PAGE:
Last week, we told you that Heather Lamoureux, Dawn Morrison and Kendra Fanconi would be joining us September 30-October 1 for Weaving Wellness, our upcoming conference presented in partnership with the Vancouver Park Board and the Roundhouse Community Arts & Recreation Centre. Without further ado, here are a few more names you can expect.
Cree-Saulteaux performing artist Margo Kane is the founder and artistic managing director of Full Circle: First Nations Performance. For over 40 years, she has been active as an actor, performing artist and community cultural worker. Moonlodge, her acclaimed one-woman show, an Indigenous Canadian classic, toured for over ten years nationally and internationally. She developed and runs the annual Talking Stick Festival and an Aboriginal Ensemble Performing Arts Program in Vancouver. She was the artistic director for the Canada 150+ summer festival, The Drum is Calling. She has received a City of Vancouver Mayor’s Arts Award in Theatre, a Career Achievement Jessie Award and most recently the Order of Canada from the Governor General.
Julie Lebel is a Vancouver-based choreographer invested in community engaged dance and in interactions between public space and community, involving musicians, visual artists, film makers and writers. Her immersive and participatory touring works are Tricoter [Knitting], a short form for unusual performance spaces and Paper Playground, for children five years and under. Julie leads Dancing the Parenting, an ongoing improvisation and performance practice for children of 0-5 years with their adults, as well as many community engaged projects with various level of trauma informed practice, for people of all ages and on various demographic spectrums. She is a member of Lower Left Collective (USA, Germany, Norway and Canada), teaching and performing Ensemble Thinking.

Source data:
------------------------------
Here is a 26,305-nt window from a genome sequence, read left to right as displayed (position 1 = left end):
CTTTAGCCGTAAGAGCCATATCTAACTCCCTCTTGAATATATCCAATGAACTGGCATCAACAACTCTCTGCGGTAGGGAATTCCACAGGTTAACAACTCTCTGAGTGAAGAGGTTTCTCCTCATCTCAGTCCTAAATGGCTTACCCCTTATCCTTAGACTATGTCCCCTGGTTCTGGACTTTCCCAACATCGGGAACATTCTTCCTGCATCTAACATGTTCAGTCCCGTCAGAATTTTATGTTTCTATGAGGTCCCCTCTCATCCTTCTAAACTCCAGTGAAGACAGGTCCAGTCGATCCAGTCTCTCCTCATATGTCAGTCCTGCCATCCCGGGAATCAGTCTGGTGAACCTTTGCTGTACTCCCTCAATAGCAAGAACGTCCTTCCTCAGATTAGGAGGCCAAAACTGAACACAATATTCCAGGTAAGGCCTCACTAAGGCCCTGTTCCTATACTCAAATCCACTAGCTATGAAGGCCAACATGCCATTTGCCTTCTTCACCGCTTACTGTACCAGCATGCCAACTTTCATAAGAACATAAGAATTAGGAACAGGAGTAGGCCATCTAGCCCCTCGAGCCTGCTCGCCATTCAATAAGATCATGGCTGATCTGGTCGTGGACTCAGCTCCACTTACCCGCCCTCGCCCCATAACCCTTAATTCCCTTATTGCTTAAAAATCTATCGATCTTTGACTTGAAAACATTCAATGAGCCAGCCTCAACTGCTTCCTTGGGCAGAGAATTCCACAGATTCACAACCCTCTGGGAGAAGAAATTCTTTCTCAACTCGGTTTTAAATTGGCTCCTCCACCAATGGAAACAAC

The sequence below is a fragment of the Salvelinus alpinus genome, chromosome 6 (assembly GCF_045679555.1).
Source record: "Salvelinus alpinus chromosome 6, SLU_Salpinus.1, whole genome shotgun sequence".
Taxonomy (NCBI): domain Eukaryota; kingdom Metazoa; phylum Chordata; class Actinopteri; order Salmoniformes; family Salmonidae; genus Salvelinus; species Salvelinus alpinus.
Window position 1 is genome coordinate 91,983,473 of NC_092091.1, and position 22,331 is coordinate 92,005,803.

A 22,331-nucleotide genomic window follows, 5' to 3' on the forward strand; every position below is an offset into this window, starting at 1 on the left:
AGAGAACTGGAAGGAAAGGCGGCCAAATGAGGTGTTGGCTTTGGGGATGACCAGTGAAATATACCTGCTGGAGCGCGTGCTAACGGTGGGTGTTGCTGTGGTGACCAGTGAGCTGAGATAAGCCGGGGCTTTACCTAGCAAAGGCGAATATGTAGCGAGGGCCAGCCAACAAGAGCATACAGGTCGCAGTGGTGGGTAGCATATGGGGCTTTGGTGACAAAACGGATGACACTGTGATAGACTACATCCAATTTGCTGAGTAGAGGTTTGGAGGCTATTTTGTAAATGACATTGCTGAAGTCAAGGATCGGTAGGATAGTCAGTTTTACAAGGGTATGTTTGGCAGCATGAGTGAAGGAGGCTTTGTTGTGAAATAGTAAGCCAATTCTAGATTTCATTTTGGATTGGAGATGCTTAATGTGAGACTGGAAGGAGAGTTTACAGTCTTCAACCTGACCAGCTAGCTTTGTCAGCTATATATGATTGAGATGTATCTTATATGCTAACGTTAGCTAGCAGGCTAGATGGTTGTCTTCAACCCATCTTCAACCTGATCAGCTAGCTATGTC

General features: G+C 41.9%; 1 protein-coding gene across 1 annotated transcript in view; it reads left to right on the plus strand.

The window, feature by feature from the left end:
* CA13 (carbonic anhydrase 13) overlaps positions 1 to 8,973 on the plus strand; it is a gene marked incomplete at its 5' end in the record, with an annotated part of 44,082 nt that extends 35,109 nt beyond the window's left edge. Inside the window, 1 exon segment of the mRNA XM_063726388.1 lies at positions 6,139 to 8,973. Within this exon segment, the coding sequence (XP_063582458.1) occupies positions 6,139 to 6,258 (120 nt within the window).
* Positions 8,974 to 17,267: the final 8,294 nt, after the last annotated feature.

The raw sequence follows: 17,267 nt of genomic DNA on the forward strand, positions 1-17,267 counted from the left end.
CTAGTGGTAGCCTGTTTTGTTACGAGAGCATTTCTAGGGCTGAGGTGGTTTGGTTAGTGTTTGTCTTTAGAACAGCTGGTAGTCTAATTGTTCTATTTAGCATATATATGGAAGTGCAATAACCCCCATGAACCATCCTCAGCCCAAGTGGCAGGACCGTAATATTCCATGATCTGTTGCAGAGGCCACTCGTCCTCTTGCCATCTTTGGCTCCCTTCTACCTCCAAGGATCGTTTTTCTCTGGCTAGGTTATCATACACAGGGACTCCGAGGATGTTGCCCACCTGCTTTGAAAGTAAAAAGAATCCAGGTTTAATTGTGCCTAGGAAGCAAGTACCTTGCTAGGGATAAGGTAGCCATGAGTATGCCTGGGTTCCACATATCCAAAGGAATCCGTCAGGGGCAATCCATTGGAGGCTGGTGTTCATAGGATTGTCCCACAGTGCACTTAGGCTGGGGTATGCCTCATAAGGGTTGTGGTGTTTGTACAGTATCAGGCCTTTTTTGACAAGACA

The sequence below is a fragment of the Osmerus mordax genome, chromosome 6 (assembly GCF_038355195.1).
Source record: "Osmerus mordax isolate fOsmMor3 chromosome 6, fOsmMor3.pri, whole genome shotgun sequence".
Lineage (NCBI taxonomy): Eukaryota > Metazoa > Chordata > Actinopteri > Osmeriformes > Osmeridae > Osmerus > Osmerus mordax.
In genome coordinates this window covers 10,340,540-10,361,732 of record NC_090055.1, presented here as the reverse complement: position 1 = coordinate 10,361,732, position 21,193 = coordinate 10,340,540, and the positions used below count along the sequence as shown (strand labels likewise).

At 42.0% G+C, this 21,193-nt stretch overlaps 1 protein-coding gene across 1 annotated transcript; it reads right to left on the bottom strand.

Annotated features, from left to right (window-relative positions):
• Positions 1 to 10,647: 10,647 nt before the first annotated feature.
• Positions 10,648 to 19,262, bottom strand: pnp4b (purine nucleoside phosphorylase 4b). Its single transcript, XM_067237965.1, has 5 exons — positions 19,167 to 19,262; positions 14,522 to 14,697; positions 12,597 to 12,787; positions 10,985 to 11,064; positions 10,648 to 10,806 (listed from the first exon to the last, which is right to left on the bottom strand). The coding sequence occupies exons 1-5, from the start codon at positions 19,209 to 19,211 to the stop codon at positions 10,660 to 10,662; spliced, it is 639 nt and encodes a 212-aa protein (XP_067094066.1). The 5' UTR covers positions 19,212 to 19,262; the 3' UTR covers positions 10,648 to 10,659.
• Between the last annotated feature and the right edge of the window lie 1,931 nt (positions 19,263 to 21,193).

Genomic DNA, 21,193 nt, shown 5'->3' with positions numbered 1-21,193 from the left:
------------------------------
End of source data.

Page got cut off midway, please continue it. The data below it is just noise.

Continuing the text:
Carmen Papalia is a social practice artist who lives and works as an uninvited guest on the unceded and occupied territories of the xʷməθkwəy̓əm (Musqueam), Skwxwú7mesh (Squamish), and səl̓ílwətaʔɬ/Selilwitulh (Tsleil-Waututh) people. He uses organizing strategies and improvisation to address his access to public space, the art institution, and visual culture. His work, which takes forms ranging from collaborative performance to public intervention, is an effort to unlearn visual primacy and resist support options that promote ableist concepts of normalcy. Papalia’s work has been featured at: The Solomon R. Guggenheim museum, New York; the Tate Liverpool, Liverpool; the Harvard Art Museums, Cambridge; the Grand Central Art Center, Santa Ana; and Gallery Gachet, Vancouver; among others.
Additionally, we've extended early bird registration for Weaving Wellness until Friday, September 13! That means you have an extra week to access a special discounted rate. Special hotel rates are available through our sponsor, Sandman Suites - Vancouver Davie, until the extended deadline of September 16; see the Eventbrite for more information.
Please indicate upon registration any needs you may have around accessibility, dietary restrictions or child care. The BC Alliance is committed to making our programming accessible to everyone. If there are any barriers, including financial, that prevent you from registering, please reach out to us at email@example.com so we can direct you to Pay What You Decide and Listener registration options (more info on these options can be found in the section about Accessibility here!).
Register online for Weaving Wellness at Eventbrite.